Warning: If you never, ever venture into the world of hair color, you may want to look away from this paragraph. The world of color is no simple sphere, so let me spin your head some more. When hair is professionally highlighted, stylists sometimes add lowlighting back in. This is more subtle streaking of color that creates depth. So, if your hair is lowlighted as well as highlighted, then you’re back in the “color added” category and the soap is not for you.

Breaking this down:

  • ➢ Highlights only = Dr. B’s soaps OK
  • ➢ Highlights and Lowlights = soaps not OK
  • ➢ Color-treated hair = soaps not OK

All of this to say, Dr. Bronner’s Castile and Shikakai soaps are safe on highlighted hair. Allow me to say that again: Dr. Bronner’s soaps are safe on highlighted hair! Release the confetti.

If you have never dabbled in the realm of hair color, I probably lost you at the first “blonde”. By the time we hit “lowlighting”, you had crossed the state line. However, if you are a highlighter, or are looking for a way to change your “look” but still want to use an organic, Fair Trade soap for shampooing, Dr. Bronner’s has your answer. As always, follow up a Dr. Bronner’s Castile or Shikakai hair wash with the Dr. Bronner’s Citrus Conditioning Hair Rinse. It balances out the pH which is always necessary to keep our tresses happy. And the Dr. Bronner’s Leave-In Conditioning Hair Crème adds extra moisturizing.

And I am happy to be a blonde again.

Lisa Bronner

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Deodorizing the Garbage Disposal

February 26th, 2014

Recently, my son learned the unforgettable life lesson known as “what-happens-when-you-leave-a-hard-boiled-egg-in-your-lunch-box-over-a-three-day-weekend.” Unhappily, the rest of us got to experience the natural consequences of that lesson as well. Rotten eggs really do smell as horrendously horrible as they are reputed. Until now, I had happily never actually smelled one. But, oh my stars, now I know for sure: rotten eggs smell like rotten eggs. It knocks you flat.

Of course (and if you spend time with kids, you know this is an “of course”), at the moment my son opened that ill-fated container, my other son simultaneously knocked a shelf out of the refrigerator, (“I accidentally backed into it”) and eggnog – the alcoholic kind – was running across the kitchen floor. I sensed a theme here.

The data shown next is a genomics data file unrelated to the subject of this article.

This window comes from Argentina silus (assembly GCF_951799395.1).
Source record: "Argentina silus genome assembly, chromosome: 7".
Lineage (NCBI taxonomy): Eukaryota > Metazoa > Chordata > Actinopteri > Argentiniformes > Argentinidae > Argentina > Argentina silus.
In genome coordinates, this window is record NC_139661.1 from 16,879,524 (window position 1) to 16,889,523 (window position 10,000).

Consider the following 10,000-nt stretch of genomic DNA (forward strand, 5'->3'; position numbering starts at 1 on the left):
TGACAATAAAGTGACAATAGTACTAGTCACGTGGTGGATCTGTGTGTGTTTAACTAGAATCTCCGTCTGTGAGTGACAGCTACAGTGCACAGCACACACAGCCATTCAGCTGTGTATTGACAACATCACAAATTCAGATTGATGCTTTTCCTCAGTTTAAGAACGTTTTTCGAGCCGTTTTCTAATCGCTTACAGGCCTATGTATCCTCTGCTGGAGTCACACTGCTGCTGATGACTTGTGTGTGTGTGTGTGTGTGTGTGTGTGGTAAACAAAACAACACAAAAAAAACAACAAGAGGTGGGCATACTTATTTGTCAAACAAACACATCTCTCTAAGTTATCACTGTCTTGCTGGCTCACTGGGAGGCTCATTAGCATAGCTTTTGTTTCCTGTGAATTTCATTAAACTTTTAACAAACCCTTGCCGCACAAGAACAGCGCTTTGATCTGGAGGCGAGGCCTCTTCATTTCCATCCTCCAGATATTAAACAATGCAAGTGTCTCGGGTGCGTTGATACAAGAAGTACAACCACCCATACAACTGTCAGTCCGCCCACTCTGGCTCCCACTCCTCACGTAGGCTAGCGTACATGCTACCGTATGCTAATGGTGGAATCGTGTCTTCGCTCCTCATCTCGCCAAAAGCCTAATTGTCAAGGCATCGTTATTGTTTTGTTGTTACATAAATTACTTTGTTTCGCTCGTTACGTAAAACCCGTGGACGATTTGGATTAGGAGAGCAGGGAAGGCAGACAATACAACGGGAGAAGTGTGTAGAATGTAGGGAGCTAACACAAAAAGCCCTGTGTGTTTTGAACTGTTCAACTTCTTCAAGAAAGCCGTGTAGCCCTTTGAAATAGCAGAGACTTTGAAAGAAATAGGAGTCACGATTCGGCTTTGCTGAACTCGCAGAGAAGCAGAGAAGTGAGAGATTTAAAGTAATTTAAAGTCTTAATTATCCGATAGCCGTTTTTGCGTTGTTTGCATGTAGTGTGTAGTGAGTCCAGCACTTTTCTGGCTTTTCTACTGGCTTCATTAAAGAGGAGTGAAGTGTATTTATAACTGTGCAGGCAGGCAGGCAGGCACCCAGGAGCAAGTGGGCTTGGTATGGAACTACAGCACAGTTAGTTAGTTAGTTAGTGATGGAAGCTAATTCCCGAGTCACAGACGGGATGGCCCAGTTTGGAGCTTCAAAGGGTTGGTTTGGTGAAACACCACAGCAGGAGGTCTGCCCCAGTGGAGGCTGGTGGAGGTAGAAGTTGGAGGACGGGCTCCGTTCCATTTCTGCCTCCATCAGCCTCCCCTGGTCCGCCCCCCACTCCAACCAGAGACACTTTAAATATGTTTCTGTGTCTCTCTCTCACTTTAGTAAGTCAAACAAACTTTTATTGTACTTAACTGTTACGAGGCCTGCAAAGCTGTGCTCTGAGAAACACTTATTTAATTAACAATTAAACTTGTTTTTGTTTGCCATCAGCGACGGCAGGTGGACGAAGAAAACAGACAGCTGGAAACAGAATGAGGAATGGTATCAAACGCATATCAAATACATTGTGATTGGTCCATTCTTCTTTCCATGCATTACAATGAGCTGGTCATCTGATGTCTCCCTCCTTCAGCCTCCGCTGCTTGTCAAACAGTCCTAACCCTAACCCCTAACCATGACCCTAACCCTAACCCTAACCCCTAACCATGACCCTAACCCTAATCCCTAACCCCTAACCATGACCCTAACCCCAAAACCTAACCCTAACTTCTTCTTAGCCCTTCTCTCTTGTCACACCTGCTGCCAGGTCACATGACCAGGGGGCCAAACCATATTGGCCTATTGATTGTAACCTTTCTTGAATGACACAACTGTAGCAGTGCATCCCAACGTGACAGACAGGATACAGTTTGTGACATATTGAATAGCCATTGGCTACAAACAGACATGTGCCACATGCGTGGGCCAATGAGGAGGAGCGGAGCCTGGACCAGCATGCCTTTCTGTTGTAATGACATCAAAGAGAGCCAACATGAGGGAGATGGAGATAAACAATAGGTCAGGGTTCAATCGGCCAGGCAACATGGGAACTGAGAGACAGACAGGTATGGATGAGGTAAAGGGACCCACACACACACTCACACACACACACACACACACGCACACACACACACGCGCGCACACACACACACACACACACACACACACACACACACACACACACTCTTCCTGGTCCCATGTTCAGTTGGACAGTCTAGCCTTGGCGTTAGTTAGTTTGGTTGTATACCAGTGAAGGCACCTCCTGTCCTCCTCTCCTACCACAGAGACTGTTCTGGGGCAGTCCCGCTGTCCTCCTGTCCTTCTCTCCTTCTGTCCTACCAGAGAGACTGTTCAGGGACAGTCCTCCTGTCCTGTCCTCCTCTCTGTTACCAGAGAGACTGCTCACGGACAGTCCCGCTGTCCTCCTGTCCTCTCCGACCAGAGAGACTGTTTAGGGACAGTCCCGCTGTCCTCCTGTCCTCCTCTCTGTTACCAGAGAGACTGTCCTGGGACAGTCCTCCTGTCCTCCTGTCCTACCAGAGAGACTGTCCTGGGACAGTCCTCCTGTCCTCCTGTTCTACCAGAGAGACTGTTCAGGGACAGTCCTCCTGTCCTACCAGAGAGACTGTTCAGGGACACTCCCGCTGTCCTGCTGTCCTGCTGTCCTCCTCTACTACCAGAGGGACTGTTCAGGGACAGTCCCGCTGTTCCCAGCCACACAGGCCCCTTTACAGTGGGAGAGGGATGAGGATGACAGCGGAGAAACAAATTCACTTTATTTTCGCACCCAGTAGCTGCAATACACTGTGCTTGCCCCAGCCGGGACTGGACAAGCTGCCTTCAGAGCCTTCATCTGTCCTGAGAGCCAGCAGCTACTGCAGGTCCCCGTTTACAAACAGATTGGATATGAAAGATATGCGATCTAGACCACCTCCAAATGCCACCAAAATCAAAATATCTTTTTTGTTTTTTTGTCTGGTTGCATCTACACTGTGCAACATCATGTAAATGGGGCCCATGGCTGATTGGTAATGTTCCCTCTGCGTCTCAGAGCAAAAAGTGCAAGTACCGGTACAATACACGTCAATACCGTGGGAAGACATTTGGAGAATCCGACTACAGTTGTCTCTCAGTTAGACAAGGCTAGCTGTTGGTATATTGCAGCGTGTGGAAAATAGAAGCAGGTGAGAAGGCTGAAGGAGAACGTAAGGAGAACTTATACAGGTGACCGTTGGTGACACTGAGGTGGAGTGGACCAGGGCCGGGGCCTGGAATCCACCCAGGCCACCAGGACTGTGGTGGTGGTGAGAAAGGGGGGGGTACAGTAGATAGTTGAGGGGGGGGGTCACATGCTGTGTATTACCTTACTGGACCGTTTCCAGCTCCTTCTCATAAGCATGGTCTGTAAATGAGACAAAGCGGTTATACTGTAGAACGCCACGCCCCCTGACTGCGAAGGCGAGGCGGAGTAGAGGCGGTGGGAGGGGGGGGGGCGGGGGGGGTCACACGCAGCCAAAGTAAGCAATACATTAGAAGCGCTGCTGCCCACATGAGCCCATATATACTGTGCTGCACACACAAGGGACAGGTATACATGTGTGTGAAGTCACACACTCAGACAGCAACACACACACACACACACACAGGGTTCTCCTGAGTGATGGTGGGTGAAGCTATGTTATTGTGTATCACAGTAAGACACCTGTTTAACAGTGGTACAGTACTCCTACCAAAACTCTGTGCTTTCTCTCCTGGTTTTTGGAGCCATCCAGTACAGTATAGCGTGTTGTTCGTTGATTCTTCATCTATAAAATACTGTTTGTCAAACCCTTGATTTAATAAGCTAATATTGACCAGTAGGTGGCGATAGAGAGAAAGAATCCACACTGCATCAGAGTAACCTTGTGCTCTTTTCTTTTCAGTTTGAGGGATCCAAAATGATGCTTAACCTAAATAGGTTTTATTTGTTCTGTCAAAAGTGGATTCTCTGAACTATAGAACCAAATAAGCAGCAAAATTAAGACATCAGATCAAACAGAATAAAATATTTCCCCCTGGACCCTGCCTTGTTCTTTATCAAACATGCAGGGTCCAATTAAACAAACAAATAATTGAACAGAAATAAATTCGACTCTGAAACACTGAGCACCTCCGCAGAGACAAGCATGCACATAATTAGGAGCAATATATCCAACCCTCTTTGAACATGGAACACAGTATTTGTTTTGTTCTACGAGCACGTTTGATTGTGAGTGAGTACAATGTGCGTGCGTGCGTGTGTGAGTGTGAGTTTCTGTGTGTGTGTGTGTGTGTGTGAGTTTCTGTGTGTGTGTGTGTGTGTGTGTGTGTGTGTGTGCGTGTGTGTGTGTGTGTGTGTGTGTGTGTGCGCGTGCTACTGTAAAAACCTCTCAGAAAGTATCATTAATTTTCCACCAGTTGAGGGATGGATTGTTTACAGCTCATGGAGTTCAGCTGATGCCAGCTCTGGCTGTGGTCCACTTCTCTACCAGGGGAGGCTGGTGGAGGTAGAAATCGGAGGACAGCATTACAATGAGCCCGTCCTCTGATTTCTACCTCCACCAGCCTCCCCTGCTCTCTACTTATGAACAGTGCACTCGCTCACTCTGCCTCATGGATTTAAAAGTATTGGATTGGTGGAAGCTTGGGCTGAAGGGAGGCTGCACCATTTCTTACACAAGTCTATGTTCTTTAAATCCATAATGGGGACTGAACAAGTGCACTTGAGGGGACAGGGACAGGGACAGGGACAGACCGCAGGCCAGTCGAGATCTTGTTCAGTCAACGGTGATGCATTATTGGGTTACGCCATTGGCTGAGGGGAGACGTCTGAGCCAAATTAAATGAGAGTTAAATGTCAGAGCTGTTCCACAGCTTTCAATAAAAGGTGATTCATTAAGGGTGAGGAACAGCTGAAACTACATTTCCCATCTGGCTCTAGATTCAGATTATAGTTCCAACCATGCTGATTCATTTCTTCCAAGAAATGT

What were my options? The rotten egg demanded to be dealt with first. The dog was handling the eggnog just fine. I didn’t want to put that bomb in my trash can.  The trash truck had come the day before and if that egg waited another week, the trash can would never recover and my neighbors might seek legal action. I thought about burying it, but that would only attract wildlife. I opted for the garbage disposal.

Maybe there was a better option, but in the midst of that stench, it wasn’t apparent. Down the garbage disposal it went. Unfortunately, the stench did not go down with it.

Lemon Slices

Providentially, winter in southern California is lemon season, and I happen to have an abundance. There they were, glowing on the countertop. Beautiful, juicy, deliciously lemony Meyer lemons. I grabbed one, sliced half of it thinly and threw it down the garbage disposal after the egg. Sweet! Instantly the air cleared. The sickly cloud of green hovering over my kitchen was sucked down the drain along with those circles of sunshine. Perhaps it was an ignoble death for the lemon, but it was a worthy sacrifice.

Garbage disposals can get funky smelling under normal circumstances, so even without my extreme situation, you may find the need to freshen up your disposal. There are several lemony components at work here. First, the lemon juice is acidic, which can cut through grease in your drain. Secondly, the lemon peel wipes off the blades themselves as they’re minced. Thirdly, the oils in the peel coat the disposal and leave that awesome lemony-fresh scent behind. A trifecta of effectiveness.

Deodorizing the Disposal

Before you try this out, bear a few things in mind:

➢ Use a fresh lemon if possible which would be juicier and more tender.
➢ Cut it into thin wedges so as not to burn out your disposal.
➢ Put the lemon slices down the drain before turning the disposal. (I just feel like I need to say that. I live with kids.)
➢ Run cold water while you turn on the disposal.
➢ Let the disposal run until you don’t hear it grinding any more bits. This may take 30 seconds or so.

Hopefully, you won’t find yourself in my rotten egg situation. Hopefully, I won’t again either. But forewarned is forearmed, and keep those lemons handy. And my dog is fine. I don’t recommend frequent eggnog, but that once didn’t do him any evident harm.